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Avoid consumer fireworks, safety officials advise

Red and green fireworks

Whether launched on weekends at fairgrounds or over the 4th of July, firework displays are a universal way to celebrate the joys of summer.

But the Consumer Product Safety Commission is strongly urging enthusiasts to keep fireworks displays to those who are trained to use them.

“Over 11,000 people were injured by fireworks last year.”

Consumer fireworks are a multibillion dollar industry, typically purchased in the summer months when the weather is nice and outdoor gatherings are common. All too often, however, backyard spectaculars have turned into disasters, with more than 11,100 Americans seriously injured in 2016 after mishandling fireworks, CPSC reported. 

In addition to being injury hazards – typically resulting in burns, typically to the hands or face – fireworks can lead to accidental fires. In the average year, 40 percent of structure fires reported to safety officials on the Independence Day holiday derive from fireworks, according to the National Fire Protection Association. On an annual basis, fireworks cause an estimated total of 18,500 fires, approximately 1,300 of them structural in nature and 300 affecting motor vehicles. All told, fireworks are responsible for roughly $43 million in property damage in the average year.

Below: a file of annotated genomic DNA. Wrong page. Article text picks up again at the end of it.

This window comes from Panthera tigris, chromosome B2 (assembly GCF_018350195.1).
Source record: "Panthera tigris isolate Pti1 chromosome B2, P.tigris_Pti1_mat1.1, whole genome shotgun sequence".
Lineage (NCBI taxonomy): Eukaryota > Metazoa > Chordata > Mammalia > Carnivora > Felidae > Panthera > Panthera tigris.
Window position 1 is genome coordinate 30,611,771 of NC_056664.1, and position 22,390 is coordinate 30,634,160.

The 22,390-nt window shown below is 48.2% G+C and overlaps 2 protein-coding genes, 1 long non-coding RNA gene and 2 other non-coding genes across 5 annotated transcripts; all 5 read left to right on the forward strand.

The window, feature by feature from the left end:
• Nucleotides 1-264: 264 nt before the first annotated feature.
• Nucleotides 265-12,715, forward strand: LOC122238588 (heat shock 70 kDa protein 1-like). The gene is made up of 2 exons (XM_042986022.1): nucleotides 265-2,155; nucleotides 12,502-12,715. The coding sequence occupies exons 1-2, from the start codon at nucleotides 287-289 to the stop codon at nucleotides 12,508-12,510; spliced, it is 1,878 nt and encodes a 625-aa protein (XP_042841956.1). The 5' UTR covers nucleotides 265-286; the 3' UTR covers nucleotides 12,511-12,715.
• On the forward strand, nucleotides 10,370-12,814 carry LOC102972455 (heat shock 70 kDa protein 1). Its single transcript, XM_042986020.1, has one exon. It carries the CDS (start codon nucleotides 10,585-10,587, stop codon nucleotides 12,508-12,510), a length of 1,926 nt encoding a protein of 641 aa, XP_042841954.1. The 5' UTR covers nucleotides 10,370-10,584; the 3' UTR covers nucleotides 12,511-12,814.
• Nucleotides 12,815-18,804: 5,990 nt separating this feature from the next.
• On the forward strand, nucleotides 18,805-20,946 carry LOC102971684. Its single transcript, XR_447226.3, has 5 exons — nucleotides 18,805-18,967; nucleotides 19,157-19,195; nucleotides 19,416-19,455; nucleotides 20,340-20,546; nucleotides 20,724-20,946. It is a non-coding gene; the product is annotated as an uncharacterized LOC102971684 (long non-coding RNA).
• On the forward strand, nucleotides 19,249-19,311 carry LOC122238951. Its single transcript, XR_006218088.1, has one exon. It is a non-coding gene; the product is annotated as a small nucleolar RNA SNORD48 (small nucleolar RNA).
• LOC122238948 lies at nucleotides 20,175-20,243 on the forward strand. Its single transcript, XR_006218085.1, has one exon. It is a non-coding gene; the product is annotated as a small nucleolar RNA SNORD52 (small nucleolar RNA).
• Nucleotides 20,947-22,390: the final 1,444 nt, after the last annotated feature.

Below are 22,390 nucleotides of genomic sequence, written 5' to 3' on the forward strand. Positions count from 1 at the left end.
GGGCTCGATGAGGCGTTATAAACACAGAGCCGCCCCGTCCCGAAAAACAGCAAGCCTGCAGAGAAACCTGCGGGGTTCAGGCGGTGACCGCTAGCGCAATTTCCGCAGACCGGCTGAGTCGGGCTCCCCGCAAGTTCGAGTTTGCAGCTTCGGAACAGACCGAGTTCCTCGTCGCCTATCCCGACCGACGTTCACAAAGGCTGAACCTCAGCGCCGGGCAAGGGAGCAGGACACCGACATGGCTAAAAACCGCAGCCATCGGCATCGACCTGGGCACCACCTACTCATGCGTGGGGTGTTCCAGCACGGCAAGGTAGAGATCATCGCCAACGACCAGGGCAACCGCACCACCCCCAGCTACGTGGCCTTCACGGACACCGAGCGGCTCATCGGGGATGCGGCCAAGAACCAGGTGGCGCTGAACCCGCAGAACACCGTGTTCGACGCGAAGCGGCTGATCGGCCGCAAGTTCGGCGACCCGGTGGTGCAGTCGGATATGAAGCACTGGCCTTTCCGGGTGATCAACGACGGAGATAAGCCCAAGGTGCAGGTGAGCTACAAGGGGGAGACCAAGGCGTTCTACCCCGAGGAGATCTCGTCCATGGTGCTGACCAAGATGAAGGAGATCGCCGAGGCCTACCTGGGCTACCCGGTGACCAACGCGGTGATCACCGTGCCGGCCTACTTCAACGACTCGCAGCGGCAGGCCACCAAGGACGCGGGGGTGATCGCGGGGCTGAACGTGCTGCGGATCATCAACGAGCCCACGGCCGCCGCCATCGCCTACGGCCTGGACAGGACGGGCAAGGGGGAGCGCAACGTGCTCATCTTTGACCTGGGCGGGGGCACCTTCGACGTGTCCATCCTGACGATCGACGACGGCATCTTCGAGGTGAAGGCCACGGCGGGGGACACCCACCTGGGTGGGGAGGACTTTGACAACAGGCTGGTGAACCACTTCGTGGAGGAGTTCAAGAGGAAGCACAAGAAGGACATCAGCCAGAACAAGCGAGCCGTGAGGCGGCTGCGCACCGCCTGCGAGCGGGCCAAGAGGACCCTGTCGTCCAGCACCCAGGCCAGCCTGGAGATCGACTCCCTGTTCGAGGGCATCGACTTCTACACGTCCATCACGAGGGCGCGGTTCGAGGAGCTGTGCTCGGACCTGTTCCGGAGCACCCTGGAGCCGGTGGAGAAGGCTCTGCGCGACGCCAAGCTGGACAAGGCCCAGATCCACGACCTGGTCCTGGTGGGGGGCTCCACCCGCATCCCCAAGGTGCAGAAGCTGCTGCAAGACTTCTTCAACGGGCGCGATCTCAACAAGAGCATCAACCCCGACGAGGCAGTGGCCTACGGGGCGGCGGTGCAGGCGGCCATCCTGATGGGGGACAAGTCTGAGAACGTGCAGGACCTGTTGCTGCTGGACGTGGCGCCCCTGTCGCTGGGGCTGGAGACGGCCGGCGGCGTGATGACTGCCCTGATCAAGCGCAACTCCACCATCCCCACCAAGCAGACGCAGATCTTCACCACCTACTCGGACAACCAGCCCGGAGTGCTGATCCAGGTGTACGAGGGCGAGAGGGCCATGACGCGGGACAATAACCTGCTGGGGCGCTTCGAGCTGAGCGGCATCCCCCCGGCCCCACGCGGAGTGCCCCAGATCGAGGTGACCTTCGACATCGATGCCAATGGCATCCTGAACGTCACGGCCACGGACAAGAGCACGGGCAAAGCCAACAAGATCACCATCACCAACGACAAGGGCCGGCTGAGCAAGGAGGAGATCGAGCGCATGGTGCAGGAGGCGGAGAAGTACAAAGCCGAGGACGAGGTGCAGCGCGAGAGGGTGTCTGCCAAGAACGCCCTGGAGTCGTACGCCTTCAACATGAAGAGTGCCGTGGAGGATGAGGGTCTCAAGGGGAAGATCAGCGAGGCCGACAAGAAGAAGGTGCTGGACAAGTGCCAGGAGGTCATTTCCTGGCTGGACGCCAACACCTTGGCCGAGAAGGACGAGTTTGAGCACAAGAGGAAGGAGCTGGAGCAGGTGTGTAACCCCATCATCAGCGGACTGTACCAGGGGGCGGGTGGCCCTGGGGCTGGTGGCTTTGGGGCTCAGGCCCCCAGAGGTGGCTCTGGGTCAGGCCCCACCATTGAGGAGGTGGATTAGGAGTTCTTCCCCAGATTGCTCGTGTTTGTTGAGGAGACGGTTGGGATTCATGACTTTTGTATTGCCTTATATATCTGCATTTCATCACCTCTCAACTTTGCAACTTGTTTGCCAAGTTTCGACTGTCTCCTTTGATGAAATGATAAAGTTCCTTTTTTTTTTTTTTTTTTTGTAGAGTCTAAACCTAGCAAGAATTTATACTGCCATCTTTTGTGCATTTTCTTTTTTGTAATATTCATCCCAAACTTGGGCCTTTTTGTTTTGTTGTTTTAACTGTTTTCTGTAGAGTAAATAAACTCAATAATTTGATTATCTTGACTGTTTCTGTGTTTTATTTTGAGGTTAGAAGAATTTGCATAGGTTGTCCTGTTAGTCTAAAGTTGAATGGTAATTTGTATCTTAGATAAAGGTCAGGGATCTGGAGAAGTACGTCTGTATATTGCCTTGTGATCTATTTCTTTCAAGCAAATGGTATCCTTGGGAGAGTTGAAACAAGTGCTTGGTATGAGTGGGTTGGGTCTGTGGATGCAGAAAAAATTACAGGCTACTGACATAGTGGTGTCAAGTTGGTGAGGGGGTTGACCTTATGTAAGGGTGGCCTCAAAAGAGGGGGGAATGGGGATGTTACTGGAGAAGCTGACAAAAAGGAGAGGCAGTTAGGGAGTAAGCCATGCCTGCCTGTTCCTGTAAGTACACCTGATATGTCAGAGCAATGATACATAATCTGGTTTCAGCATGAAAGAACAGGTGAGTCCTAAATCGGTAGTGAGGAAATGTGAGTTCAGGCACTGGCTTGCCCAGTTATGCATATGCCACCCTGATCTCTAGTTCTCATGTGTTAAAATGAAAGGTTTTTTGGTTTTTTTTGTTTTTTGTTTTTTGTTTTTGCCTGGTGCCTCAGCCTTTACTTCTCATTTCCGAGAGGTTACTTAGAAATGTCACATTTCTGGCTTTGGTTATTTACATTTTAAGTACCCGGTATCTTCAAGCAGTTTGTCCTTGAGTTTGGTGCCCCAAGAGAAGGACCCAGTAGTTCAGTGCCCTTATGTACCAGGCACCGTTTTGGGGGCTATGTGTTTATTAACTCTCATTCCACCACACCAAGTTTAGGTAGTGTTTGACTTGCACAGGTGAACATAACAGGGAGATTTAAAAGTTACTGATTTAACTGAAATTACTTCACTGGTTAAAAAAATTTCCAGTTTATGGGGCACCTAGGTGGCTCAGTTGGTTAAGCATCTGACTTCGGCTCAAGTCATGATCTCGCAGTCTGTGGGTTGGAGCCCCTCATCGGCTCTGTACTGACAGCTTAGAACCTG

Even something as seemingly innocuous as sparklers can be hazardous, warned Lorraine Carli, NFPA’s vice president of outreach and advocacy. Because they can burn at around 1,200 degrees Fahrenheit, sparklers coming into contact with virtually anything is a recipe for disaster.

Both the CPSC and the NFPA offered the following recommendations to stay safe all summer long:

Attend professional fireworks displays
Fireworks showcases happen all throughout the summer and in just about every state. They’re of course most common on Independence Day, but they may be weekly events, depending on where you live. Just 6 percent of fireworks-related injuries nationwide in 2014 happened at public events, according to the NFPA.

Check local laws and ordinances
Aside from being common sense, public fireworks displays may be your only option because so many states prohibit consumers from purchasing them for private use. According to the American Pyrotechnics Association, only 16 states permit the sale of consumer fireworks, one of which is Oregon. However, there’s an extremely limited number that are allowable. For example, in Portland, sky rockets, mortars, firecrackers – both large and small – bottle rockets, roman candles and cherry bombs are unauthorized. Only six are deemed safe to use, and they primarily produce smoke.

Closely monitor kids’ sparkler usage
Wood-core sparklers are legal in Oregon, but safety officials strongly caution that they only be used under adult supervision. According to the most recent CPSC statistics, a majority of the injuries experienced by children under 5 years of age in 2015 originated from sparklers.

The NFPA has several free downloadable documents at its website for additional tips and recommendations.

Here at PayneWest Insurance, we hope everyone has a happy, safe summer all season long and advise policyholders to update their homeowner’s insurance coverage in order to keep their personal belongings protected from losses, both weather and accident related.

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